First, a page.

I agree with her basic idea that there's lots of good writing among the ain't-my-kid-cute and disdain-for-(insert group) blogs. Yet, she only manages to repost some good stuff, what any of us could do with a few dozen clicks starting from such as Technorati or LeftyBlogs. This is truly a noob book.

I knew she was off into the brambles from the start. For example, up front, she excluded writing from political blogs, because "they spoil" by their timeliness. That's a lesser case of disregarding say The Red Badge of Courage or any period fiction.

As insightful as she got was noting that left-leaning blogs tend toward longer narratives, while right-wing ones dealt with gotcha punchlines instead. Yawn.

She just doesn't get it and can't deliver to us what she doesn't have. So, I'm back with my mule at the unplowed furrow-to-be. In the next few weeks, I'll set out some examples of literature, with another call for us to keep it smart and worth reading.

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Monday, December 24, 2007

Bloggers with Crayons


Awwwwww, isn't that cute?! NPR's Blogs Celebrate 10th Anniversary fairly drools cleverness. Click Listen Now there to revel in wee in-jokes and such tiny tricks as fast-forwarding their own interviews. He he he.

There will be several more Digital Culture shows on the subject this week, notably Christmas Day's. Meanwhile, the related page has:
However, my ears' present should come tomorrow. NPR promises a report on a journalist who scoured tons of blogs looking for (drum roll...) good writing!

I have long and repeatedly decried the poor literary quality, the unmemorable phrasing and near illiteracy of blogs.

Many of us are quick to excuse our muddled messages and turgid writing. We're hurrying. Our thoughts are much more important than their expression. The newish medium has new rules. No one looks to blogs for or as literature (self-fulfilling, eh?).

In the next few days, I'll post my own examples of good writing in blogs. Meanwhile, all of us bloggers should get with the program. My readers here, at Harrumph!, and Left Ahead! deserve clear, crafted and even amusing posts.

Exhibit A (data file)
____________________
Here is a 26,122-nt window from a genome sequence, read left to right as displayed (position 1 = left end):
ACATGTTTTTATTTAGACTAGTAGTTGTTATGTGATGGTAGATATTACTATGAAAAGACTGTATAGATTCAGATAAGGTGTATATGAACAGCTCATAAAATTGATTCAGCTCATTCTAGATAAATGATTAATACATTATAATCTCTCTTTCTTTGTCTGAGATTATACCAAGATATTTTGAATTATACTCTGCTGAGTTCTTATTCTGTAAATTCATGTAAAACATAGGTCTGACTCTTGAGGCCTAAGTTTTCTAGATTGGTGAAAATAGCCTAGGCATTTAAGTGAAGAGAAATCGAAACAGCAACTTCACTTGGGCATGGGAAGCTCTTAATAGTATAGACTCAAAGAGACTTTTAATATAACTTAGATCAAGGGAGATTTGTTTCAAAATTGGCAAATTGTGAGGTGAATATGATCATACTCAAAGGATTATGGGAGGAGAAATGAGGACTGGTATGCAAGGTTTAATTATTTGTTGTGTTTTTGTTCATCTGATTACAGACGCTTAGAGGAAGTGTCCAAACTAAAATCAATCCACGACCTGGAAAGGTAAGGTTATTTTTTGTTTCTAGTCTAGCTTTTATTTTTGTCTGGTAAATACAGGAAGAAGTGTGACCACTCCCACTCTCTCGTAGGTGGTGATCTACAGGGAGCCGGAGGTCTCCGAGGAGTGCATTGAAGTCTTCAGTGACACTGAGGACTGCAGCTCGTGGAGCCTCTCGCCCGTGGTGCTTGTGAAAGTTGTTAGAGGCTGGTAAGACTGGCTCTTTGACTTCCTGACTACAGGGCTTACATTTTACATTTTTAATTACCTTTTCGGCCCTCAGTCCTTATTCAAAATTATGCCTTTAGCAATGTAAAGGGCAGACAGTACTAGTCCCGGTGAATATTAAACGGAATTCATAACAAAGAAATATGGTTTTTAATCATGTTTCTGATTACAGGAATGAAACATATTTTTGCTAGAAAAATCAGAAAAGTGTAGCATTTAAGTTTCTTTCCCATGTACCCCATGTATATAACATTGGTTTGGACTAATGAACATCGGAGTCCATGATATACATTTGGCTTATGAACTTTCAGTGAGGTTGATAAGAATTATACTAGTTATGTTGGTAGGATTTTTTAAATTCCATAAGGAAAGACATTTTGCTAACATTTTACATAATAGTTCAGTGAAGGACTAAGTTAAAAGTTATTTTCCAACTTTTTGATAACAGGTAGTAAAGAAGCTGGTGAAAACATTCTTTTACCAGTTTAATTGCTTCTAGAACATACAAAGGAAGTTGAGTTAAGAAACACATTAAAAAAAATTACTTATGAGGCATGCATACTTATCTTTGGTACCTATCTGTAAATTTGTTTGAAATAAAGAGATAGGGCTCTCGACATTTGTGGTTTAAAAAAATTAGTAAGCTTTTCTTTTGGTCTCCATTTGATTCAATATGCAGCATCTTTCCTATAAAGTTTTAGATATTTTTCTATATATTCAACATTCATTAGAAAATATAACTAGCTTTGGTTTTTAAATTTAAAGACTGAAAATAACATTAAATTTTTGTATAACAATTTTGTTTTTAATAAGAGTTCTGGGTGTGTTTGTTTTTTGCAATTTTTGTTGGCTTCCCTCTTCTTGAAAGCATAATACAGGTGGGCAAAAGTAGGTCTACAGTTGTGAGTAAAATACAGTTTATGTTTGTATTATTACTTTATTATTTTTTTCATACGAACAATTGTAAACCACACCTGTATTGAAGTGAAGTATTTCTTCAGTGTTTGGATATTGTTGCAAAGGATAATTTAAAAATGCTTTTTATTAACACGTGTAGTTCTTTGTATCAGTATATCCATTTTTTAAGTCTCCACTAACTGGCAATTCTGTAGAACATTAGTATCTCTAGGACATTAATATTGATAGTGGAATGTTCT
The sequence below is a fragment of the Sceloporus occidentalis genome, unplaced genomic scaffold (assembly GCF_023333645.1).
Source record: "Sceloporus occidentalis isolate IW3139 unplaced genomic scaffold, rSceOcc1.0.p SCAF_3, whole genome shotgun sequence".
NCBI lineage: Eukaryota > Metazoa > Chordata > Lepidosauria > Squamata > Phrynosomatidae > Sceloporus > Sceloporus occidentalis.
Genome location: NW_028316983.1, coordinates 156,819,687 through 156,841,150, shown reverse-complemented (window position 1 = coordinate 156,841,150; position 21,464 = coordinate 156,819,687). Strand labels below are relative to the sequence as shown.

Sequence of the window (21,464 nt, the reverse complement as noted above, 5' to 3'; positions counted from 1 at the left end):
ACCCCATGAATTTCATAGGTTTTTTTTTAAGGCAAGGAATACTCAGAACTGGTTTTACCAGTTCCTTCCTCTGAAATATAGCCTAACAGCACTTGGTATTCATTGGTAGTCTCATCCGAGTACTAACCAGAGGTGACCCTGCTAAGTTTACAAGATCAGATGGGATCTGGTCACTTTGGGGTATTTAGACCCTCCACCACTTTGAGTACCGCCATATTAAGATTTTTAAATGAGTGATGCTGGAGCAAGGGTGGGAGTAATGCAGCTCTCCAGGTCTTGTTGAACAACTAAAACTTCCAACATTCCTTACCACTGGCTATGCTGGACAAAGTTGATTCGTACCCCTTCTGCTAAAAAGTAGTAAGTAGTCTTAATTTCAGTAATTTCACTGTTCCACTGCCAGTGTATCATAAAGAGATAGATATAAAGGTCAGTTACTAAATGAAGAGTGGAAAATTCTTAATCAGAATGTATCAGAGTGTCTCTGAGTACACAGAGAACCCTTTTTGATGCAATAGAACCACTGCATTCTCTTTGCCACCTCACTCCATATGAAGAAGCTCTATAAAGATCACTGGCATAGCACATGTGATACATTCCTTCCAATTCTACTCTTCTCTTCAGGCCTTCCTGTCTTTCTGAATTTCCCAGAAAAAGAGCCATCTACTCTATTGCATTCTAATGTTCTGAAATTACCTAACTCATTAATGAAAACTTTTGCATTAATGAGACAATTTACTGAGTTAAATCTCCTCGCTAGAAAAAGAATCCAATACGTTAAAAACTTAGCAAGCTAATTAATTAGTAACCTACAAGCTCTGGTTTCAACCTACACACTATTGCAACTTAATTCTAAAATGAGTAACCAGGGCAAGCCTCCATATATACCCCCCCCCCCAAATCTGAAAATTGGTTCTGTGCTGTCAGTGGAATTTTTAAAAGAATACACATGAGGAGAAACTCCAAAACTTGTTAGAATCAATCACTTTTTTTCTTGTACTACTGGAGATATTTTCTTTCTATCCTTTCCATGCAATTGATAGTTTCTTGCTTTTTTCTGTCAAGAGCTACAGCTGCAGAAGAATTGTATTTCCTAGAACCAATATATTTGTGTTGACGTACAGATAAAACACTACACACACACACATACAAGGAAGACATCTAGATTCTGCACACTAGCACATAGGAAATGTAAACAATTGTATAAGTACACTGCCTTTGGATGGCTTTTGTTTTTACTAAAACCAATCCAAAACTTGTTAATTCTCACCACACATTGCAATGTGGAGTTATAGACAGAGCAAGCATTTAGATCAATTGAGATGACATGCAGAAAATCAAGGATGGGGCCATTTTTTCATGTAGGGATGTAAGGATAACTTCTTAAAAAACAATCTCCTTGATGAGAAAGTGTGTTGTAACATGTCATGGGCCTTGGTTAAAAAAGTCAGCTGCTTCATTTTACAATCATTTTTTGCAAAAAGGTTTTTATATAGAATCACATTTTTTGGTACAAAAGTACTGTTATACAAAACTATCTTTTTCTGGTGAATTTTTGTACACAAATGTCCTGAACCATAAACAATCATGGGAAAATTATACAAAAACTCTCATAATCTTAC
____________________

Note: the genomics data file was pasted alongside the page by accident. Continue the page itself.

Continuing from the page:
Get with the program!

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Thursday, December 20, 2007

Kids: Overdue Oversight

Divine, Deval!

Our governor used an executive order in the right way yesterday. He created Massachusetts' first ever Office of the Child Advocate. It's a great answer to those who criticize such agencies at the Department of Social Services for either 1) being overly aggressive and unreasonably charging parents and even removing kids, or 2) passively letting thousands remain in abusive homes...with some dying there annually.

The executive order is not up on the governor's site yet, but an article in today's Globe has the basics. These include:
  • This office will be a watchdog with power to investigate abuse allegations
  • It will monitor the state agencies charged with protecting children
  • It can go into individual cases
  • It can recommend policy changes
  • It will review the Departments of Social Services, Youth Services, Mental Health, Mental Retardation, and Public Health

However, it is nowhere near as powerful as such offices in some states. It will not be able to "issue subpoenas, hold public hearings (or) sue state agencies."

Even so, the president of the Massachusetts Society for the Prevention of Cruelty to Children was pleased. MaryLou Sudders said, "You need someone who can ask tough questions and has the backing of the governor. The office of child advocate is in response to a series of tragedies and legislative oversight hearings."

Following the recent series here on the self-identified parents-right groups, I see this as working many angles simultaneously. Most obviously, it is a strong answer to parents who think government has no role in protecting children, unless they are abused to hospitalization or worse. Some of those portray the DSS as hyper-invasive police who almost always overreach their goals and authority.

At the same time, there are those few high-profile cases and apparently thousands of others in which kids are abused, often for years. Here, an office that identifies procedure and policy changes can only help.